Generally, we saw 20HP and 30 lb/ft torque gains in the stock configuration and numbers grew from there as other components were added (net gains from intake only–all other factors identical). Numbers hit around 30HP and 20+ lb/ft torque with the cam added. Interesting enough the OE cam and headers had the greatest torque gain–better than the cammed version (and stock exhaust). We maintained a common target A/F (air:fuel rato) on all tests and controlled oil and water temperatures at the start of every run. All testing was completed to SAE J-607 correction factor.
I enlisted my industry colleagues at LPE and introduced them to MSD to obtain 3rd party development from someone with rigorous testing acumen. I did the same with Katech, Inc. on the (C7) LT1 testing. We performed both engine and chassis dyno testing on a mild LS7 and extreme LS7 respectively. The gains on the engine dyno were comparable to the engine dyno testing at MSD. The incredible gains were on the Lingenfelter L28 Camaro on the chassis dyno. I was at LPE when they ran the test and we were floored, dug through the data to be sure nothing was wrong and repeated the test multiple times with the same results. The intake responds well on stock configuration and very well to more aggressively built engines that other 3rd party companies are finding in their own independent tests.
CAC: Last question: Compared to the ’08-’13 LS3 and the ’14-’16 Corvette’s LT1, the LS7s production volume was rather small and, thus, has a comparatively much smaller market. What prompted MSD to pick the LS7 as the first engine for which to release an “AAF” intake, rather than the LS3 or the LT1?
CN: It was widely known that current aftermarket intakes don’t generally produce improvements on the LS3 so it was not in the original plan. It was only added for development after the LS7 far exceeded targets. Outside of LS3, the LS7 is a big market. After testing some prototypes using the same LS7 strategy and feature constraints MSD wanted, we made good power but gave up what we felt was too much torque to get it. The LS3 manifold released has been postponed until we have a design which will make good power without the expense of mid-range torque.
The Corvette Action Center also interviewed MSD President Russell Stephens at the SEMA Show in November of 2015.
CAC: What prompted MSD to get into the intake manifold business:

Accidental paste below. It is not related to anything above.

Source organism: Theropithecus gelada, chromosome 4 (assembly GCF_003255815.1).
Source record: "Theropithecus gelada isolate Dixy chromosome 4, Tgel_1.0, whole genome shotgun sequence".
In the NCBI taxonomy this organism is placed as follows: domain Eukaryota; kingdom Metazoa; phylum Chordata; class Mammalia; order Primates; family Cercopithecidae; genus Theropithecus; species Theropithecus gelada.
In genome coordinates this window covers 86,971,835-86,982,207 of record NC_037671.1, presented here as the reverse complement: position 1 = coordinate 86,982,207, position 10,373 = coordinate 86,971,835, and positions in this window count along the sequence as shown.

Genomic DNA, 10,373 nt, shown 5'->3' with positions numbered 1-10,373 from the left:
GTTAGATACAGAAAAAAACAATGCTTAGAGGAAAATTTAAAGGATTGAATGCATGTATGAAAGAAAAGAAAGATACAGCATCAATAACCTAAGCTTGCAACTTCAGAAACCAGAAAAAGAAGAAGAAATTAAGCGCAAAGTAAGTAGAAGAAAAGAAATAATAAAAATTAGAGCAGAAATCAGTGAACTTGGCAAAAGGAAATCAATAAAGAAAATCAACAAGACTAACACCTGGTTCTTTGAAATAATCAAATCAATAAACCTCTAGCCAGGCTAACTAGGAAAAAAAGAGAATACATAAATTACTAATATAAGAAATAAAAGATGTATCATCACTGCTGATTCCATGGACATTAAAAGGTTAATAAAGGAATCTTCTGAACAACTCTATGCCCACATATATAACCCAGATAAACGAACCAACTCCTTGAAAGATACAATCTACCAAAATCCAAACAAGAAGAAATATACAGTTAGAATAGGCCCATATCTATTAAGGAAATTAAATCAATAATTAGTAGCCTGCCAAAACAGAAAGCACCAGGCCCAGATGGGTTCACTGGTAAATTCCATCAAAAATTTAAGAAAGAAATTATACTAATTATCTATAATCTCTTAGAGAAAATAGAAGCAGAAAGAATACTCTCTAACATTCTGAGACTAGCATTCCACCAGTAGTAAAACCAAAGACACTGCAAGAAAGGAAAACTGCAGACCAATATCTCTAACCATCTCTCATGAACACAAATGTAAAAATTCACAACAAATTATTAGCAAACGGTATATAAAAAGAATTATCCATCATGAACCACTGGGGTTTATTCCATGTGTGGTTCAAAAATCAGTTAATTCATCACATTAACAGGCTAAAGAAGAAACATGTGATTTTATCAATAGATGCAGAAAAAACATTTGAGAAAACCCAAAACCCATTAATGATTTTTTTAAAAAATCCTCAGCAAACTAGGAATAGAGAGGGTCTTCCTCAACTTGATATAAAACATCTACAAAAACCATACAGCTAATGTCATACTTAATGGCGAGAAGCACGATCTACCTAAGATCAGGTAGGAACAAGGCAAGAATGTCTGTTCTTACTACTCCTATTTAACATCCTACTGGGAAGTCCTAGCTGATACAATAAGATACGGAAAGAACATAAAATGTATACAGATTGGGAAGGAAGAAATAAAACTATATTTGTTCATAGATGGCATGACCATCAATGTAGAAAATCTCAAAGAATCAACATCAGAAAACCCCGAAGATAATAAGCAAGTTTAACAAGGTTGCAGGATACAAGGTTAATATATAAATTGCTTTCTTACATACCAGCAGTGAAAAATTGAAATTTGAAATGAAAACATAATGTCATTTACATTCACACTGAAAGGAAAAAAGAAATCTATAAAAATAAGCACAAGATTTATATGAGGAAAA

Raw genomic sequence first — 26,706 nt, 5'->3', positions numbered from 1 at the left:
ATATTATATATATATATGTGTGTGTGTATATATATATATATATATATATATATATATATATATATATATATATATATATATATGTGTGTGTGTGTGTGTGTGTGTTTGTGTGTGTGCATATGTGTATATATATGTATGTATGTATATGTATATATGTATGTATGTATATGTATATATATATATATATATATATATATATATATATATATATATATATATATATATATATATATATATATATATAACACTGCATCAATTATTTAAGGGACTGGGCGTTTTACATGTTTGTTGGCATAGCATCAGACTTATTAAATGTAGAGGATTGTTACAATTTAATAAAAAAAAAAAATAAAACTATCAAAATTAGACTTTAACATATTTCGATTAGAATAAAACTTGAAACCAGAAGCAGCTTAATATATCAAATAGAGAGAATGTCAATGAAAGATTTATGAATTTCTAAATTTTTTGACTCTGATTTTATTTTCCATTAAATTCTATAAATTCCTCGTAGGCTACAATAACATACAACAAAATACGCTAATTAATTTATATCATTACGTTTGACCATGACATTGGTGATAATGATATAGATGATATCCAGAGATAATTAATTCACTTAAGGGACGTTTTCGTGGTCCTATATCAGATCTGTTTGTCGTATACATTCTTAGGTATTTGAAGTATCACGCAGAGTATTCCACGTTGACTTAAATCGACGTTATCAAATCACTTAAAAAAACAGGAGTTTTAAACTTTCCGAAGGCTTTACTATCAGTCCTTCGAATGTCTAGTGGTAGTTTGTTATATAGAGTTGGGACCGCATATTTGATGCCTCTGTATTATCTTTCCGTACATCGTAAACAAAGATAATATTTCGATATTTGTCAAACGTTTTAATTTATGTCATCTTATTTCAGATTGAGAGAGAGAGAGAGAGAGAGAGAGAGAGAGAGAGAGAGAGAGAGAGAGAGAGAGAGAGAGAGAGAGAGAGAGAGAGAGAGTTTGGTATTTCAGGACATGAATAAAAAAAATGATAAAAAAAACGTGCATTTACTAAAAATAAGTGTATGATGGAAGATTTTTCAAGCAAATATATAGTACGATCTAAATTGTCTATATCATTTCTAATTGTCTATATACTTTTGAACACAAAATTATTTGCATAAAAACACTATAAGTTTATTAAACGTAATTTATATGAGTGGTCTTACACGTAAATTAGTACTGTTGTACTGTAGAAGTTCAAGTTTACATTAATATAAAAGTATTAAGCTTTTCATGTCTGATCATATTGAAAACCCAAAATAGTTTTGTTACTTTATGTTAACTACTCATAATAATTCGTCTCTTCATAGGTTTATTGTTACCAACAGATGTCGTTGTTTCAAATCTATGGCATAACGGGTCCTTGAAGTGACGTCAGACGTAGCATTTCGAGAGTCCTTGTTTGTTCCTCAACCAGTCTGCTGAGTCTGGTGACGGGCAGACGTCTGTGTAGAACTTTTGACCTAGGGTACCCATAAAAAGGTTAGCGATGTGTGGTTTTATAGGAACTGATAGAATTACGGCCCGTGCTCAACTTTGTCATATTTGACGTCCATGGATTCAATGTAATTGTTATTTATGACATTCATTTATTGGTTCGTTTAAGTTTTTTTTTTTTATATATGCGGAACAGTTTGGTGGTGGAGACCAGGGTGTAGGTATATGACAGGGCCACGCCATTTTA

Russell Stephens We looked at what the opportunities were (to expand our product line). Then, we looked at what products were in the LS intake manifold market. There was only one manufacturer in that market–there was no real competitors there. We had the right resources and the right people and we felt there were some improvements we could make in that (LS7) intake manifold which would offer better performance.
CAC: How did you find Caleb Newman?
RS: We knew the right people and engaged him as a consultant on the design.
CAC: Did he work with you on all the manifolds or just the one for the LS7.
RS: He worked with us on all the manifolds.
CAC: Why did you decide launch the Atomic Air Force product line with a manifold for the LS7?
RS: (laughs)A lot of people have asked that. It’s the smaller amount of volume but that’s the one which gets the most attention. It’s what everybody aspires to–the LS7. Also, through our research and testing of stock parts, we determined there were some very good gains to be made from an LS7 intake manifold.
CAC: What about the new LT1 and the LS1 and LS6?
RS: They are available now, the LT1 along with the LS1, -2 and -6. The only one that we not shipping is the LS3. We couldn’t meet the performance goals we set so development on an LS3 version continues.
CAC: I heard you are planning to obtain a California Air Resources Board “EO” number for the LS7 intake.
RS: We haven’t started down that path, but we eventually will.
CAC: When you begin that part of the project, are you going to work in SEMA’s new emissions test laboratory which just opened?
RS: More than likely but we also have some other labs we can go though to do that testing.
(Webmaster note: at the time this article was posted on the CAC in mid-Feb. 2016, MSD had begun the testing necessary to earn CARB’s EO number.
CAC: Because the instructions for the LS7 manifold were written by someone who did not install the manifold on a Corvette, I had a couple of questions about installation issues and one has to do with the fuel rail stops which are part of the car’s crashworthiness and cannot be used with the AAF manifold for the LS7. Why did MSD make a manifold which does not accommodate them?
RS: I can’t comment on that other than to say it might be a question for Caleb.
CAC: Actually, Caleb wouldn’t comment and threw that question over to you.
RS: I still will pass on the question.
CAC: Obviously the LS7 manifold has been very successful. How many have you shipped?
RS: I can’t share that.
CAC: Has the response so far been what you expected or better than expected?
RE: The sales have been better than expected. Especially the big engine builders like Mast, Lingenfelter, Texas Speed…they’re liking them a lot.